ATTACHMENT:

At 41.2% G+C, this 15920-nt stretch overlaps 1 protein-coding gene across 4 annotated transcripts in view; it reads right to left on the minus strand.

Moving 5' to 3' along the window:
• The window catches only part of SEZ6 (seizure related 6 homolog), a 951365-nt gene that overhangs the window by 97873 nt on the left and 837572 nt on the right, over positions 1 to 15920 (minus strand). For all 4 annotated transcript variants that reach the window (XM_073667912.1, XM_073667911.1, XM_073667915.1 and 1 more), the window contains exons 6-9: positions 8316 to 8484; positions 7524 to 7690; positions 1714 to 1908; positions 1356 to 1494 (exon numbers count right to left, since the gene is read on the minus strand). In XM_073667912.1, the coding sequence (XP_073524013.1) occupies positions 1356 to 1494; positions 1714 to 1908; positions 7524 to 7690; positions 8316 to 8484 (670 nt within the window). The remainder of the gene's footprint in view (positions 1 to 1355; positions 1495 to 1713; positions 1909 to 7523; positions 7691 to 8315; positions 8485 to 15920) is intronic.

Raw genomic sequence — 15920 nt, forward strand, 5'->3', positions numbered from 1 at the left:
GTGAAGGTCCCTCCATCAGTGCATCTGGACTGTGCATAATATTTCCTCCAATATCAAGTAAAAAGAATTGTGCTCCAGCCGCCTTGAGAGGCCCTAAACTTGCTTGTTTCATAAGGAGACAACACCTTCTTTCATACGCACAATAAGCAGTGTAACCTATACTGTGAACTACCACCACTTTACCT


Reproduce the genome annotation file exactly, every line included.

At 41.2% G+C, this 15920-nt stretch overlaps 1 protein-coding gene across 4 annotated transcripts in view; it reads right to left on the minus strand.

Moving 5' to 3' along the window:
• The window catches only part of SEZ6 (seizure related 6 homolog), a 951365-nt gene that overhangs the window by 97873 nt on the left and 837572 nt on the right, over positions 1 to 15920 (minus strand). For all 4 annotated transcript variants that reach the window (XM_073667912.1, XM_073667911.1, XM_073667915.1 and 1 more), the window contains exons 6-9: positions 8316 to 8484; positions 7524 to 7690; positions 1714 to 1908; positions 1356 to 1494 (exon numbers count right to left, since the gene is read on the minus strand). In XM_073667912.1, the coding sequence (XP_073524013.1) occupies positions 1356 to 1494; positions 1714 to 1908; positions 7524 to 7690; positions 8316 to 8484 (670 nt within the window). The remainder of the gene's footprint in view (positions 1 to 1355; positions 1495 to 1713; positions 1909 to 7523; positions 7691 to 8315; positions 8485 to 15920) is intronic.

Raw genomic sequence — 15920 nt, forward strand, 5'->3', positions numbered from 1 at the left:
GTGAAGGTCCCTCCATCAGTGCATCTGGACTGTGCATAATATTTCCTCCAATATCAAGTAAAAAGAATTGTGCTCCAGCCGCCTTGAGAGGCCCTAAACTTGCTTGTTTCATAAGGAGACAACACCTTCTTTCATACGCACAATAAGCAGTGTAACCTATACTGTGAACTACCACCACTTTACCT